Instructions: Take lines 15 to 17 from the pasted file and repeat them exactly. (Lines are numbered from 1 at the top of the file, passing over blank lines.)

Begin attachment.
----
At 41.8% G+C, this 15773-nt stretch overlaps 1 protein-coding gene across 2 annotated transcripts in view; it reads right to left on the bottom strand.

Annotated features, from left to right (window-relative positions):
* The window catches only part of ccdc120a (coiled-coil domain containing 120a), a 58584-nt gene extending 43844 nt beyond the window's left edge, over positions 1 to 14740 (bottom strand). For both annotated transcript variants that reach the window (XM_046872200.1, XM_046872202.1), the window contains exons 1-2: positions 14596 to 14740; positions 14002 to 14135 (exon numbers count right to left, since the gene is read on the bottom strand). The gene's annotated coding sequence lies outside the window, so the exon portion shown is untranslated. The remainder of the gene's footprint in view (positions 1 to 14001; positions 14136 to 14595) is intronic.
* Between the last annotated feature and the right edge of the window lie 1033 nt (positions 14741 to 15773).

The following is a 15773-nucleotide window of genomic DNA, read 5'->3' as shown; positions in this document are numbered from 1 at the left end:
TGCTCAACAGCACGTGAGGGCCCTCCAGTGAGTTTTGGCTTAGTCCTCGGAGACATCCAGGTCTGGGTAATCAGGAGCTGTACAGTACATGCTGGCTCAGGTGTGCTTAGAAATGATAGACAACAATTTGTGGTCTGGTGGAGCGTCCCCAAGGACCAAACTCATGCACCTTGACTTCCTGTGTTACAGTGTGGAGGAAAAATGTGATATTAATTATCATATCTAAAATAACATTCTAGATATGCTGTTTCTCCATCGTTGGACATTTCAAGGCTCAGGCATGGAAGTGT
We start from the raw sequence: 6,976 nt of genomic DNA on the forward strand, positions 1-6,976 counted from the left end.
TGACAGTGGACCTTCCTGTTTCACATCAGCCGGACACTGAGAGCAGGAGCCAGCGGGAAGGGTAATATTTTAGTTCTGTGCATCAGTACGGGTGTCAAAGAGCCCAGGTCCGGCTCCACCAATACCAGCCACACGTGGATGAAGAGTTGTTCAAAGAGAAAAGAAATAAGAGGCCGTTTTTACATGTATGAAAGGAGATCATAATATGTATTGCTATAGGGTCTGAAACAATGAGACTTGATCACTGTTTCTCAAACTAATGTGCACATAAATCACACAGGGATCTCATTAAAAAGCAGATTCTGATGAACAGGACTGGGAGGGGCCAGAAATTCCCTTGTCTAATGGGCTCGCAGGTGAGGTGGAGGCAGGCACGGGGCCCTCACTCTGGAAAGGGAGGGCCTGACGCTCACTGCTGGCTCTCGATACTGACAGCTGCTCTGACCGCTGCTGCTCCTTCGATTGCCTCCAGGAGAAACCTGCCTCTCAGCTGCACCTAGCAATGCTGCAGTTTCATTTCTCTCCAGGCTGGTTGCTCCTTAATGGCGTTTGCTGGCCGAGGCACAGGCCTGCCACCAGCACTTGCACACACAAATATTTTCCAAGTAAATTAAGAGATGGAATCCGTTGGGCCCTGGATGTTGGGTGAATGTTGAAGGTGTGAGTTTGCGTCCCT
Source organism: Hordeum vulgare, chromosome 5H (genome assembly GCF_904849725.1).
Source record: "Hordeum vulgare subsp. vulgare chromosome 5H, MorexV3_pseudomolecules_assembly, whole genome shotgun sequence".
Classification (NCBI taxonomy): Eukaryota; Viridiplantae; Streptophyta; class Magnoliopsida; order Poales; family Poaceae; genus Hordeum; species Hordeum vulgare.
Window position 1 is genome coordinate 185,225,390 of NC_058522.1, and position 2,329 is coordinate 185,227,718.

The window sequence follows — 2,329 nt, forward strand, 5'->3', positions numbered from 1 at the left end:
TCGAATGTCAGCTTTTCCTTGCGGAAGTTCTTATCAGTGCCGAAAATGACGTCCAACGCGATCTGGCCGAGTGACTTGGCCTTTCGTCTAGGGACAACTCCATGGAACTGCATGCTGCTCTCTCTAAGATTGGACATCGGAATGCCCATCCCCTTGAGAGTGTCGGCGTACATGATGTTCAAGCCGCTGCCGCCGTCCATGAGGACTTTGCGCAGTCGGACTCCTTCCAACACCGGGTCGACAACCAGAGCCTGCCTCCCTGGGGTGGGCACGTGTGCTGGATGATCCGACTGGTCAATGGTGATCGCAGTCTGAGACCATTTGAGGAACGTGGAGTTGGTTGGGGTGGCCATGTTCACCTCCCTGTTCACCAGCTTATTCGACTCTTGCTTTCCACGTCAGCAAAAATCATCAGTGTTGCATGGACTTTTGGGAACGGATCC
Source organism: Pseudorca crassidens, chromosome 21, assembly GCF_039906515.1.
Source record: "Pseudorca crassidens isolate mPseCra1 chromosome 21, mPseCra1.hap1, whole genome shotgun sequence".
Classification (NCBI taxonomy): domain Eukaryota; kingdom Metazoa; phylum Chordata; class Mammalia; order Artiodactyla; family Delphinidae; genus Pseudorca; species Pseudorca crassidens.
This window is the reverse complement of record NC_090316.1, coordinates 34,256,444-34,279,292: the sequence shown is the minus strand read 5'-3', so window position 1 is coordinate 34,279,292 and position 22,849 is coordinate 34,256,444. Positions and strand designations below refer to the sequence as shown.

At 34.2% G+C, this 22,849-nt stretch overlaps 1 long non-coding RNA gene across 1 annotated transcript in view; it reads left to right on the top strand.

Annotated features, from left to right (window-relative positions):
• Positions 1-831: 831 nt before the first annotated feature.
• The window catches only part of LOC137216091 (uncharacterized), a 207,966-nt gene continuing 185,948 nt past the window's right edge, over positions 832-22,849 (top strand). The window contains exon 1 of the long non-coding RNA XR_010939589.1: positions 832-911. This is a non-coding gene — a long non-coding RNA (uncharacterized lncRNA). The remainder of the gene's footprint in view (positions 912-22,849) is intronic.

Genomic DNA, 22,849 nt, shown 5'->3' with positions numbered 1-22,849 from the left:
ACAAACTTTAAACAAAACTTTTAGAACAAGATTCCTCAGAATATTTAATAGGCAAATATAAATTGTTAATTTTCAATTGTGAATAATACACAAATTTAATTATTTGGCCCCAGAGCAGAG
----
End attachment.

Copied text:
Source organism: Pseudorca crassidens, chromosome 21, assembly GCF_039906515.1.
Source record: "Pseudorca crassidens isolate mPseCra1 chromosome 21, mPseCra1.hap1, whole genome shotgun sequence".
Classification (NCBI taxonomy): domain Eukaryota; kingdom Metazoa; phylum Chordata; class Mammalia; order Artiodactyla; family Delphinidae; genus Pseudorca; species Pseudorca crassidens.